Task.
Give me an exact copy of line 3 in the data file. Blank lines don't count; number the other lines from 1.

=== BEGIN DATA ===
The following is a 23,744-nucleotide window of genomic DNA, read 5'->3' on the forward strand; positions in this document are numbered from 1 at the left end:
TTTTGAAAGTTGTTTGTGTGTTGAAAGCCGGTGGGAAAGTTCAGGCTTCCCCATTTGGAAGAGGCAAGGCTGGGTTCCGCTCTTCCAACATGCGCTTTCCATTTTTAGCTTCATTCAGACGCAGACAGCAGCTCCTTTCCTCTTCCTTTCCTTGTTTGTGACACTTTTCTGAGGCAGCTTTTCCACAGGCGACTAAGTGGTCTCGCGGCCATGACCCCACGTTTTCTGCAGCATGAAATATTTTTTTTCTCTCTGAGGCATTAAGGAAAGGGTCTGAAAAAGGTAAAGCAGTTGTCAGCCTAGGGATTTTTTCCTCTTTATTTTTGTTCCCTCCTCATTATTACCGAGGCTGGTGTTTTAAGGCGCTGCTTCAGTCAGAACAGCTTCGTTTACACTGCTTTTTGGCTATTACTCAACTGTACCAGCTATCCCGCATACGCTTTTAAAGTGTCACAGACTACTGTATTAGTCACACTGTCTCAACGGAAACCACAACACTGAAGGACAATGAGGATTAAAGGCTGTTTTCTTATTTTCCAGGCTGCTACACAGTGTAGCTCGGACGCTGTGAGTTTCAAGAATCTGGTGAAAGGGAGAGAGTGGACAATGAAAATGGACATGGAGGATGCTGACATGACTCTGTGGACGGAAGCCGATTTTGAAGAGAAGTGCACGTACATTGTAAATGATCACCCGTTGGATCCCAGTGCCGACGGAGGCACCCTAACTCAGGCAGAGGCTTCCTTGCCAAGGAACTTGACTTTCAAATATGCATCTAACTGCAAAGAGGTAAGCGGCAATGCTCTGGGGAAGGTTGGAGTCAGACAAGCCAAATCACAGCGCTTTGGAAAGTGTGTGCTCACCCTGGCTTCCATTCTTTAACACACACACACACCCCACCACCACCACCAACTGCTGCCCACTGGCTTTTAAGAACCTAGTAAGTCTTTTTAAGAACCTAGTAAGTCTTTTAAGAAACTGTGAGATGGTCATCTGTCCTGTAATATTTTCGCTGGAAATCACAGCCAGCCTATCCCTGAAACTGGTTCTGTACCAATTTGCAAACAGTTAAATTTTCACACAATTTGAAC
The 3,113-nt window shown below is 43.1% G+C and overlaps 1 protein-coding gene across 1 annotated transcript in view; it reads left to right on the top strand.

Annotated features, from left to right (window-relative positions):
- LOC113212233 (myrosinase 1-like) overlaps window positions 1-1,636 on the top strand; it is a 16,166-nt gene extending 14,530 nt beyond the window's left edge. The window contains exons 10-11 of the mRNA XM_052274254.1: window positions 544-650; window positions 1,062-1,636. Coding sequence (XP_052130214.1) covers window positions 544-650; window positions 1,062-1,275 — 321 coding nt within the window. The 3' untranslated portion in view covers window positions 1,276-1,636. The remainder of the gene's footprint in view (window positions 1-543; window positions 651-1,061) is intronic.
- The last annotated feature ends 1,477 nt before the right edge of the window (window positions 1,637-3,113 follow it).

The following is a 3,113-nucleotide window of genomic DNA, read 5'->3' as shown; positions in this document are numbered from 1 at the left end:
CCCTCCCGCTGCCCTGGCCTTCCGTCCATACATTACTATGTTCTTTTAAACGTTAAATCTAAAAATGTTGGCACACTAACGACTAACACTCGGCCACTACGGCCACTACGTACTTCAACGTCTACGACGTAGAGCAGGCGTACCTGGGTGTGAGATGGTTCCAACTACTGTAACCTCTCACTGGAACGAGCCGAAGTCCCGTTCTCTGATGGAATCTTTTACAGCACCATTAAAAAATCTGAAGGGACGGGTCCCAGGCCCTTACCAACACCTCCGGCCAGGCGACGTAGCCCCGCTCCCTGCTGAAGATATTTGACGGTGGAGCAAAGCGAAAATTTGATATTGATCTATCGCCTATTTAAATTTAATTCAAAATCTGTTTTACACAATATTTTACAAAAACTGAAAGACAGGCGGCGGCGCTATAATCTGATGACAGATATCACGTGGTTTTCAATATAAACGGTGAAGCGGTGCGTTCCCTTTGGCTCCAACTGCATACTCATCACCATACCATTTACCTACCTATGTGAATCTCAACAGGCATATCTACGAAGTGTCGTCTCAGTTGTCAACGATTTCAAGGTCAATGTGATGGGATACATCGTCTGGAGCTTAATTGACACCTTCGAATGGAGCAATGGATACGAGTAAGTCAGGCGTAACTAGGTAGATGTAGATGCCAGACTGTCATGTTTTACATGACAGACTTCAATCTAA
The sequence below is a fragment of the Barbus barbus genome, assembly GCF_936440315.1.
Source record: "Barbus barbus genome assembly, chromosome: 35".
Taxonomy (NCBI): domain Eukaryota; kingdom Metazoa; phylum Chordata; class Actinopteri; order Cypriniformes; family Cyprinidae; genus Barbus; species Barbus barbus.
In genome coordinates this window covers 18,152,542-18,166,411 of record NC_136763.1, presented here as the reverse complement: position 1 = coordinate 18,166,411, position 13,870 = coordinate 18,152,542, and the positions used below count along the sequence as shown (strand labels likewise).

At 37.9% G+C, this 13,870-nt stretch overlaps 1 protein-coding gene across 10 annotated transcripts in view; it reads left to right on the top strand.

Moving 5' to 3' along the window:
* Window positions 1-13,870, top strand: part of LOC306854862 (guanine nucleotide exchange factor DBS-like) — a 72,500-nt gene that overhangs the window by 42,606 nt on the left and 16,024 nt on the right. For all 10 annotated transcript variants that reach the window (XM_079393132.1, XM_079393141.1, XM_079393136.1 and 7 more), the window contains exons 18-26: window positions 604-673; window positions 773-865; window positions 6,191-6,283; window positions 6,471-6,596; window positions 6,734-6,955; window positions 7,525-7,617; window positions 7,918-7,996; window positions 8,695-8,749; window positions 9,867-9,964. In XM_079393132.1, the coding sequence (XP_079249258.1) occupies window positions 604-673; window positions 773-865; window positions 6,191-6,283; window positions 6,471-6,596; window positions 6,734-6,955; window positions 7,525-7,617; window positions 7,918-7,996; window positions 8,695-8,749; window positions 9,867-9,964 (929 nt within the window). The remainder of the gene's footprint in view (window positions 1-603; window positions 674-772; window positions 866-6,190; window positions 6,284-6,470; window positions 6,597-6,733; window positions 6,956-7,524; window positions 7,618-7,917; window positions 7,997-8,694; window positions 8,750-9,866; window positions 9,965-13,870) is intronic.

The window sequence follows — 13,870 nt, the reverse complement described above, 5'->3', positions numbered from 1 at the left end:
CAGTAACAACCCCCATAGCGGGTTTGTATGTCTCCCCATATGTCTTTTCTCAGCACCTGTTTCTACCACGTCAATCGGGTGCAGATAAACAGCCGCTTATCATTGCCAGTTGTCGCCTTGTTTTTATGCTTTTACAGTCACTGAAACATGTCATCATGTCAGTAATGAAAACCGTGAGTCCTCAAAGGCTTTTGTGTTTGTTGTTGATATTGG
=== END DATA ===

The 3,113-nt window shown below is 43.1% G+C and overlaps 1 protein-coding gene across 1 annotated transcript in view; it reads left to right on the top strand.